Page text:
Microprocessors play a dominant role in computer technology and have contributed uniquely in the development of many new concepts and design techniques for modem industrial systems. This contribution is excessively high in the area of robotic and manufacturing systems. However, it is the editor's feeling that a reference book describing this contribution in a cohesive way and covering the major hardware and software issues is lacking. The purpose of this book is exactly to fill in this gap through the collection and presentation of the experience of a number of experts and professionals working in different academic and industrial environments. The book is divided in three parts. Part 1 involves the first four chapters and deals with the utilization of microprocessors and digital signal processors ( DSPs ) for the computation of robot dynamics. The emphasis here is on parallel computation with particular problems attacked being task granularity, task allocation/scheduling and communication issues. Chapter I, by Zheng and Hemami, is concerned with the real-time multiprocessor computation of torques in robot control systems via the Newton-Euler equations. This reduces substantially the height of the evaluation tree which leads to more effective parallel processing. Chapter 2, by D'Hollander, examines thoroughly the automatic scheduling of the Newton-Euler inverse dynamic equations. The automatic program decomposition and scheduling techniques developed are embedded in a tool used to generate multiprocessor schedules from a high-level language program.Moreover, the lack of benchmark model for testing robot control algorithms has been remedied. ... the Puma 560 for which all the data are available) undergoing the task to move objects along the straight line trajectories proposed in this paper , offers a definitive benchmark solution. REFERENCES  ANONYMOUS (1986), CATIA Usera#39;s Manual - Robotics Module, Dassault Systems, Suresnes France.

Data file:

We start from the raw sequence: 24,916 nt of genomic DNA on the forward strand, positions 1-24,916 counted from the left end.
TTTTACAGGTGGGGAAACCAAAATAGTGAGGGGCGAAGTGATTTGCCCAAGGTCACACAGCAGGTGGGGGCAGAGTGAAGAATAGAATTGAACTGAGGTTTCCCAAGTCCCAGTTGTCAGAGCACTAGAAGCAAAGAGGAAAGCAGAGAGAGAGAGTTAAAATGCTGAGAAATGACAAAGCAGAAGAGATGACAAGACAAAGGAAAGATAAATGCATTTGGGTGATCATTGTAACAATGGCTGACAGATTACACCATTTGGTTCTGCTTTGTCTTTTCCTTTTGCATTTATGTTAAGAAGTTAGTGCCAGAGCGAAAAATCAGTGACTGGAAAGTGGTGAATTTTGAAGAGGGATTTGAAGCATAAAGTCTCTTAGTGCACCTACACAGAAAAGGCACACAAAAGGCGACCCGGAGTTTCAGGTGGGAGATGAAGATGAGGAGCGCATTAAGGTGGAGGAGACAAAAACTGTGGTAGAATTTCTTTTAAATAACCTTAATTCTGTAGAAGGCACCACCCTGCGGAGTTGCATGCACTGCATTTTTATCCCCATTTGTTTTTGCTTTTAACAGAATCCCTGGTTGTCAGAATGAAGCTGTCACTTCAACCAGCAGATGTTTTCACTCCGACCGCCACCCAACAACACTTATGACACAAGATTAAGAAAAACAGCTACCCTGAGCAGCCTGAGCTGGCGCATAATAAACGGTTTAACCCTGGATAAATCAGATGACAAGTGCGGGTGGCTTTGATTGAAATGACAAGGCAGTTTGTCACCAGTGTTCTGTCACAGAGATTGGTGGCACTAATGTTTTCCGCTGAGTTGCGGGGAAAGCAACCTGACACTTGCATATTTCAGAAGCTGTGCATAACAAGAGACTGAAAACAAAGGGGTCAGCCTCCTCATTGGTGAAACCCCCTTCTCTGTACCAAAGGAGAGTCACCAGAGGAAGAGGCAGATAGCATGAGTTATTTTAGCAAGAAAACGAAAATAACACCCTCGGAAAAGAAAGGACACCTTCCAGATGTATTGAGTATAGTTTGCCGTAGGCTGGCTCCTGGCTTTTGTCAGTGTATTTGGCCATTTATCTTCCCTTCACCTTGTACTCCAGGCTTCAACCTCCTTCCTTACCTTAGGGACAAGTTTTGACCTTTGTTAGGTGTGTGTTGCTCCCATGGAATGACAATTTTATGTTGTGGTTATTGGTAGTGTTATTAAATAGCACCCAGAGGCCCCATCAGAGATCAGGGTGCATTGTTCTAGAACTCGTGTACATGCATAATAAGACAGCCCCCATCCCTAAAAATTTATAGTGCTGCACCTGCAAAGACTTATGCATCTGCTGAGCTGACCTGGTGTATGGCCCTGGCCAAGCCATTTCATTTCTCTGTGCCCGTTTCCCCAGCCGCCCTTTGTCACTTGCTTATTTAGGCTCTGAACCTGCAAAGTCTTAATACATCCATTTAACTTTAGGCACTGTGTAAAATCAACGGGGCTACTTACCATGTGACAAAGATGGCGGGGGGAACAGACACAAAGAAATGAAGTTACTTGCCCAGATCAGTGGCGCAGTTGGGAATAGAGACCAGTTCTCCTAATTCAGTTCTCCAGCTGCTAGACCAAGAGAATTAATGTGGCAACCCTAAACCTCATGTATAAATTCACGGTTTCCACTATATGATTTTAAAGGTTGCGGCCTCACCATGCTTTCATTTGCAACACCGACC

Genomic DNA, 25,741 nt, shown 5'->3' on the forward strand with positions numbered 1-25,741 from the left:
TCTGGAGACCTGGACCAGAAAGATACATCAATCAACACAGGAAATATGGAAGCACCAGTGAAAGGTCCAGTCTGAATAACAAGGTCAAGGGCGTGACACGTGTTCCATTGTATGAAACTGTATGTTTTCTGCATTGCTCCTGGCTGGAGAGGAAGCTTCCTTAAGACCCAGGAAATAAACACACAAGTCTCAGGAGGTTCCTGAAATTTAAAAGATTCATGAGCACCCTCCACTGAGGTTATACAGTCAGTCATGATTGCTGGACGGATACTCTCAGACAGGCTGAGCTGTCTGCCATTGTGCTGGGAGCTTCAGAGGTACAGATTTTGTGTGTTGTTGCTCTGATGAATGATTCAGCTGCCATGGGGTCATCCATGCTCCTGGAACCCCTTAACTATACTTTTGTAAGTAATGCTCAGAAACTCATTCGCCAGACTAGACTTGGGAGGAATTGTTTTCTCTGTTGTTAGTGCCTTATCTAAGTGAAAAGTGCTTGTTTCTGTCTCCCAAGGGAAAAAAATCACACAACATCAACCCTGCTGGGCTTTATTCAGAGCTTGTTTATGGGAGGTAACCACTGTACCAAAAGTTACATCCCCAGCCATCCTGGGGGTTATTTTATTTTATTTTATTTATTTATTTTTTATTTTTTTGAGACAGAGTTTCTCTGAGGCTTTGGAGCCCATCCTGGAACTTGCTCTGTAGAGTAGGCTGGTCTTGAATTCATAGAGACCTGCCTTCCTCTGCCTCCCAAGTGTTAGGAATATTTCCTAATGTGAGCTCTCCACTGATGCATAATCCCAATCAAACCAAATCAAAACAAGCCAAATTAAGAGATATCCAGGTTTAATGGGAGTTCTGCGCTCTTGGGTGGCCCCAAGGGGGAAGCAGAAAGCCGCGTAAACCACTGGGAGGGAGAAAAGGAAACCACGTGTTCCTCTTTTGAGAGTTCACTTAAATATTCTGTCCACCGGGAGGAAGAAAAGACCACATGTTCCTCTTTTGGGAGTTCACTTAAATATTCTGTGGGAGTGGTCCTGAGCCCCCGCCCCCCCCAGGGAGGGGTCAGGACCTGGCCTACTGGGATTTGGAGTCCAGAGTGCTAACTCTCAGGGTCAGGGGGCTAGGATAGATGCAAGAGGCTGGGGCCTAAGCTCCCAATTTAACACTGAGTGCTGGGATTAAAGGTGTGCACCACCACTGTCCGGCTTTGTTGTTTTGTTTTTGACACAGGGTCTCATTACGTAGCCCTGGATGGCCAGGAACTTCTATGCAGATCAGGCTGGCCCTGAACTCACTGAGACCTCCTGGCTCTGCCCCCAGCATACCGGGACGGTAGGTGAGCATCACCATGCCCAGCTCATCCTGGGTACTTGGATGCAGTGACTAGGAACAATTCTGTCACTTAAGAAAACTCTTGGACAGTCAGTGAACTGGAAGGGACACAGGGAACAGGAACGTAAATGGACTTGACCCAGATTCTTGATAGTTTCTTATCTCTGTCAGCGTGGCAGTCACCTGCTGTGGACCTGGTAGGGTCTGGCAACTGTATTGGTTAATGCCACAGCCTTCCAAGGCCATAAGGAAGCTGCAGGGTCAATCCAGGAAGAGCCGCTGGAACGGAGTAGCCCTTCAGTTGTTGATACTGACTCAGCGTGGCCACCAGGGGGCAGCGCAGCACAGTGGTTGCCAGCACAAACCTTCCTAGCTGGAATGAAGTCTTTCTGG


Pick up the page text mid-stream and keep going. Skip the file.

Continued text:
|Title||:||Microprocessors in Robotic and Manufacturing Systems|
|Publisher||:||Springer Science & Business Media - 1991-10-31|